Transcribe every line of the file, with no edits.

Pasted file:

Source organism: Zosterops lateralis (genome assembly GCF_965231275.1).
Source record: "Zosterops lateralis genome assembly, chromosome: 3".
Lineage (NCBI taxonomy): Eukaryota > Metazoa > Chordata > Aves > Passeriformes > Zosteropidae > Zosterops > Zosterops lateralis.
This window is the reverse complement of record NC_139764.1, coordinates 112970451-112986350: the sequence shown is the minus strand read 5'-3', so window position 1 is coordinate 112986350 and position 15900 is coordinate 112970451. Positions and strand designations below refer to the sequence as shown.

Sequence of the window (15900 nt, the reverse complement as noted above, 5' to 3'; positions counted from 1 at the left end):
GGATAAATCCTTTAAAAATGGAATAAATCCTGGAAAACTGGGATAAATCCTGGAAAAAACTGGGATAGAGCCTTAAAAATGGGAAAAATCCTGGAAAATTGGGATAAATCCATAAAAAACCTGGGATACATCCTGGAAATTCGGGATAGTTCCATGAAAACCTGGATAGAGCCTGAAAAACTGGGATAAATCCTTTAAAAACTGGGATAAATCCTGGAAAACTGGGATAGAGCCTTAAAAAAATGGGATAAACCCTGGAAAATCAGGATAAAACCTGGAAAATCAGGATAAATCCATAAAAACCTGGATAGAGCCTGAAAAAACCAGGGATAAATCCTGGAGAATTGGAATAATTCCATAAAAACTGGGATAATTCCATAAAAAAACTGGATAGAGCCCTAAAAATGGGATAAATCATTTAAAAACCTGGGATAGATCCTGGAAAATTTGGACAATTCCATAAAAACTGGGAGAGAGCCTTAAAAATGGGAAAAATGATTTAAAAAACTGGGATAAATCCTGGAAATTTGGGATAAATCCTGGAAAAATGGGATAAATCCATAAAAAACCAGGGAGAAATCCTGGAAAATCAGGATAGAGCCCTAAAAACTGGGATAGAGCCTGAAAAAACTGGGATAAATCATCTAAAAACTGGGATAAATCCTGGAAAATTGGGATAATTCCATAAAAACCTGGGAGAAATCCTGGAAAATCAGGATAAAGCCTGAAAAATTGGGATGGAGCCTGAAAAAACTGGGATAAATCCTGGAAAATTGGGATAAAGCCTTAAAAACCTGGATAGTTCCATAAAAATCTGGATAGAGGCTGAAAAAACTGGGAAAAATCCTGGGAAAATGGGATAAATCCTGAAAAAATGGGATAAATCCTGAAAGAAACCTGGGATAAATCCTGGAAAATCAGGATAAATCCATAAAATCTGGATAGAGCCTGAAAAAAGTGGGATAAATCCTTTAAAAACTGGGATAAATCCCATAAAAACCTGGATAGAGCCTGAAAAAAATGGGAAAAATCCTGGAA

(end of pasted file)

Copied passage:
Source organism: Zosterops lateralis (genome assembly GCF_965231275.1).
Source record: "Zosterops lateralis genome assembly, chromosome: 3".
Lineage (NCBI taxonomy): Eukaryota > Metazoa > Chordata > Aves > Passeriformes > Zosteropidae > Zosterops > Zosterops lateralis.
This window is the reverse complement of record NC_139764.1, coordinates 112970451-112986350: the sequence shown is the minus strand read 5'-3', so window position 1 is coordinate 112986350 and position 15900 is coordinate 112970451. Positions and strand designations below refer to the sequence as shown.

Sequence of the window (15900 nt, the reverse complement as noted above, 5' to 3'; positions counted from 1 at the left end):
GGATAAATCCTTTAAAAATGGAATAAATCCTGGAAAACTGGGATAAATCCTGGAAAAAACTGGGATAGAGCCTTAAAAATGGGAAAAATCCTGGAAAATTGGGATAAATCCATAAAAAACCTGGGATACATCCTGGAAATTCGGGATAGTTCCATGAAAACCTGGATAGAGCCTGAAAAACTGGGATAAATCCTTTAAAAACTGGGATAAATCCTGGAAAACTGGGATAGAGCCTTAAAAAAATGGGATAAACCCTGGAAAATCAGGATAAAACCTGGAAAATCAGGATAAATCCATAAAAACCTGGATAGAGCCTGAAAAAACCAGGGATAAATCCTGGAGAATTGGAATAATTCCATAAAAACTGGGATAATTCCATAAAAAAACTGGATAGAGCCCTAAAAATGGGATAAATCATTTAAAAACCTGGGATAGATCCTGGAAAATTTGGACAATTCCATAAAAACTGGGAGAGAGCCTTAAAAATGGGAAAAATGATTTAAAAAACTGGGATAAATCCTGGAAATTTGGGATAAATCCTGGAAAAATGGGATAAATCCATAAAAAACCAGGGAGAAATCCTGGAAAATCAGGATAGAGCCCTAAAAACTGGGATAGAGCCTGAAAAAACTGGGATAAATCATCTAAAAACTGGGATAAATCCTGGAAAATTGGGATAATTCCATAAAAACCTGGGAGAAATCCTGGAAAATCAGGATAAAGCCTGAAAAATTGGGATGGAGCCTGAAAAAACTGGGATAAATCCTGGAAAATTGGGATAAAGCCTTAAAAACCTGGATAGTTCCATAAAAATCTGGATAGAGGCTGAAAAAACTGGGAAAAATCCTGGGAAAATGGGATAAATCCTGAAAAAATGGGATAAATCCTGAAAGAAACCTGGGATAAATCCTGGAAAATCAGGATAAATCCATAAAATCTGGATAGAGCCTGAAAAAAGTGGGATAAATCCTTTAAAAACTGGGATAAATCCCATAAAAACCTGGATAGAGCCTGAAAAAAATGGGAAAAATCCTGGAA